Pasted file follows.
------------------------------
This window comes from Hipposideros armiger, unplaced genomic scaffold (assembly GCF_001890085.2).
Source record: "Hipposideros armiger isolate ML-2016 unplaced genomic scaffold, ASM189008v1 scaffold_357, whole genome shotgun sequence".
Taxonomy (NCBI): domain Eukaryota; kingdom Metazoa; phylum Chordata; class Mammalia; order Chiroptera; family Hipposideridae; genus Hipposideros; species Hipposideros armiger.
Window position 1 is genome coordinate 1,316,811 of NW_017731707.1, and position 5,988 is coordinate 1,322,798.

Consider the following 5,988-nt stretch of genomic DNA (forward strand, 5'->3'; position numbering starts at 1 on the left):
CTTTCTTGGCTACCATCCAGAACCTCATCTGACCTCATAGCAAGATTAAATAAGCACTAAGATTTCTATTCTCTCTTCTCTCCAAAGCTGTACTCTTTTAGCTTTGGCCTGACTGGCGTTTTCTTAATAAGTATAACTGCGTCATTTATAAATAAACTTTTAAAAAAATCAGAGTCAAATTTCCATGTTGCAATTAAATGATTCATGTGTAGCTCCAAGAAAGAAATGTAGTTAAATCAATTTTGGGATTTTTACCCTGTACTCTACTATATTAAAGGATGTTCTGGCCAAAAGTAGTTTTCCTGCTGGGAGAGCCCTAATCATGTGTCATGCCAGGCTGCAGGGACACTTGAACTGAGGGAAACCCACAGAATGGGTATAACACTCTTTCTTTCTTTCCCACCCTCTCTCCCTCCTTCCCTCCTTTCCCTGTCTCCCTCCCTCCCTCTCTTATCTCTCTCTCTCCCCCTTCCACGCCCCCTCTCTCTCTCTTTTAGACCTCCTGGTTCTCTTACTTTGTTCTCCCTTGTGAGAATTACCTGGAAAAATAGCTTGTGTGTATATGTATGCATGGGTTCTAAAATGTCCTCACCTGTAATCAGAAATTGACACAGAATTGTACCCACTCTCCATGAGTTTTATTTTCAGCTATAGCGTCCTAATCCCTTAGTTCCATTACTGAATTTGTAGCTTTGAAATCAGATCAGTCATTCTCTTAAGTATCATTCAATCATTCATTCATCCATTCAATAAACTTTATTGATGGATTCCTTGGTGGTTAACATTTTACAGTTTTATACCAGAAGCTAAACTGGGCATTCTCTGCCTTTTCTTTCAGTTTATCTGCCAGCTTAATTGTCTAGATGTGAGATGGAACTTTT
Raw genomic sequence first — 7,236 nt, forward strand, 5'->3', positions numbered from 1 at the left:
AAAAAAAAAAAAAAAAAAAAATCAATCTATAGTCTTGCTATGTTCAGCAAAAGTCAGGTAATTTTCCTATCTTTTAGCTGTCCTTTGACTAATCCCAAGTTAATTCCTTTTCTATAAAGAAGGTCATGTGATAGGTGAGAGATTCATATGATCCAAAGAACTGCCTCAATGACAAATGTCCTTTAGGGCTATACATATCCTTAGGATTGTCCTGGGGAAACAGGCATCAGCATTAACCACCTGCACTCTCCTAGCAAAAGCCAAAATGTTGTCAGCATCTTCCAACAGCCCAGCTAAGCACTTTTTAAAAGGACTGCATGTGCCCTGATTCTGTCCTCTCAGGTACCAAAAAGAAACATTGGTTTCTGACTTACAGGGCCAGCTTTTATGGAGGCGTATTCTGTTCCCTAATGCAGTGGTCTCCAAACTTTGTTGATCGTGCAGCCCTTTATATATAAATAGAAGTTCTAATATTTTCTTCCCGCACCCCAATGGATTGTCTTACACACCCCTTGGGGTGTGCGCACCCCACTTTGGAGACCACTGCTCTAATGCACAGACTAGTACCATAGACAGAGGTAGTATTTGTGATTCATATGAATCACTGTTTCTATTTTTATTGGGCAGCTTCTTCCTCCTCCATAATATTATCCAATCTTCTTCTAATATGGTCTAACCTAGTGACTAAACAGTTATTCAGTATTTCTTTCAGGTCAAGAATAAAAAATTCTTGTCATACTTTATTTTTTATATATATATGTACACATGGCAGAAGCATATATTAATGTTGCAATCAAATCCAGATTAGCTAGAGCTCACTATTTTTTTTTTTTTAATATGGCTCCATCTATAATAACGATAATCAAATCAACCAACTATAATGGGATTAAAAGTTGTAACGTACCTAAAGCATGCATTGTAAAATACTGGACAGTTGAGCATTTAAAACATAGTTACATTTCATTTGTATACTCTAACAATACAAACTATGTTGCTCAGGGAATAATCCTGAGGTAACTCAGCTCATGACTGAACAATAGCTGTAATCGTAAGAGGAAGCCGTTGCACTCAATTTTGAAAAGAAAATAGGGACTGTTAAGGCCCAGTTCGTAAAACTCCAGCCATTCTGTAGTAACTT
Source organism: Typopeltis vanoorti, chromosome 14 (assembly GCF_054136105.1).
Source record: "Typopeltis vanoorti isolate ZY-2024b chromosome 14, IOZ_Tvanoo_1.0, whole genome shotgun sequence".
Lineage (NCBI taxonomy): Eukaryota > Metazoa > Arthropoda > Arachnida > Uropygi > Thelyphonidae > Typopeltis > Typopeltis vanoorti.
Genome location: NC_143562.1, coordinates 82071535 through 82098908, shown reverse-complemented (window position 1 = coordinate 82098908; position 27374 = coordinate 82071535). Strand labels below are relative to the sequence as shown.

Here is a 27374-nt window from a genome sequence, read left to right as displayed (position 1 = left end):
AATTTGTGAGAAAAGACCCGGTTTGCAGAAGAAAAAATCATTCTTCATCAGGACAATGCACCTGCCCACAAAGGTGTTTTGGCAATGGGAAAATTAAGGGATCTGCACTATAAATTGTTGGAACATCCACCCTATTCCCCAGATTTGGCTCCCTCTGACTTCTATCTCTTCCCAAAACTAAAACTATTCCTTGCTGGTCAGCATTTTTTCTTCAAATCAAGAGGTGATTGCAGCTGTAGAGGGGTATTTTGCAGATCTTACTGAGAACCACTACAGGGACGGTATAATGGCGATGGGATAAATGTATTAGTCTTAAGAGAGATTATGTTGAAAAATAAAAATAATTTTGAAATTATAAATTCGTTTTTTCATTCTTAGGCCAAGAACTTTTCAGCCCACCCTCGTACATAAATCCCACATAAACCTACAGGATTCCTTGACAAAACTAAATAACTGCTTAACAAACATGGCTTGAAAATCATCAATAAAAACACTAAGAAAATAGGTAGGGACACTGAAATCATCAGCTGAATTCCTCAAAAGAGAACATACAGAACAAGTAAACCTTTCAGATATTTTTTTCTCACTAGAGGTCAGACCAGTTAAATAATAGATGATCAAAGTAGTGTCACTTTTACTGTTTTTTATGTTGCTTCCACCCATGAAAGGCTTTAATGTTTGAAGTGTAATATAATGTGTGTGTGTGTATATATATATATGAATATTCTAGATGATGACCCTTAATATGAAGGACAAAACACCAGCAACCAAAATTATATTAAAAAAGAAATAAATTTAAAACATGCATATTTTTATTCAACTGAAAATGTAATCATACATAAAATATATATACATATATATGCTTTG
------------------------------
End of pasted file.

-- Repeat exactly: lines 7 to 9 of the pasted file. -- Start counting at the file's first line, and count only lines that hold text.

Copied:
Raw genomic sequence first — 7,236 nt, forward strand, 5'->3', positions numbered from 1 at the left:
AAAAAAAAAAAAAAAAAAAAATCAATCTATAGTCTTGCTATGTTCAGCAAAAGTCAGGTAATTTTCCTATCTTTTAGCTGTCCTTTGACTAATCCCAAGTTAATTCCTTTTCTATAAAGAAGGTCATGTGATAGGTGAGAGATTCATATGATCCAAAGAACTGCCTCAATGACAAATGTCCTTTAGGGCTATACATATCCTTAGGATTGTCCTGGGGAAACAGGCATCAGCATTAACCACCTGCACTCTCCTAGCAAAAGCCAAAATGTTGTCAGCATCTTCCAACAGCCCAGCTAAGCACTTTTTAAAAGGACTGCATGTGCCCTGATTCTGTCCTCTCAGGTACCAAAAAGAAACATTGGTTTCTGACTTACAGGGCCAGCTTTTATGGAGGCGTATTCTGTTCCCTAATGCAGTGGTCTCCAAACTTTGTTGATCGTGCAGCCCTTTATATATAAATAGAAGTTCTAATATTTTCTTCCCGCACCCCAATGGATTGTCTTACACACCCCTTGGGGTGTGCGCACCCCACTTTGGAGACCACTGCTCTAATGCACAGACTAGTACCATAGACAGAGGTAGTATTTGTGATTCATATGAATCACTGTTTCTATTTTTATTGGGCAGCTTCTTCCTCCTCCATAATATTATCCAATCTTCTTCTAATATGGTCTAACCTAGTGACTAAACAGTTATTCAGTATTTCTTTCAGGTCAAGAATAAAAAATTCTTGTCATACTTTATTTTTTATATATATATGTACACATGGCAGAAGCATATATTAATGTTGCAATCAAATCCAGATTAGCTAGAGCTCACTATTTTTTTTTTTTTAATATGGCTCCATCTATAATAACGATAATCAAATCAACCAACTATAATGGGATTAAAAGTTGTAACGTACCTAAAGCATGCATTGTAAAATACTGGACAGTTGAGCATTTAAAACATAGTTACATTTCATTTGTATACTCTAACAATACAAACTATGTTGCTCAGGGAATAATCCTGAGGTAACTCAGCTCATGACTGAACAATAGCTGTAATCGTAAGAGGAAGCCGTTGCACTCAATTTTGAAAAGAAAATAGGGACTGTTAAGGCCCAGTTCGTAAAACTCCAGCCATTCTGTAGTAACTT
Source organism: Typopeltis vanoorti, chromosome 14 (assembly GCF_054136105.1).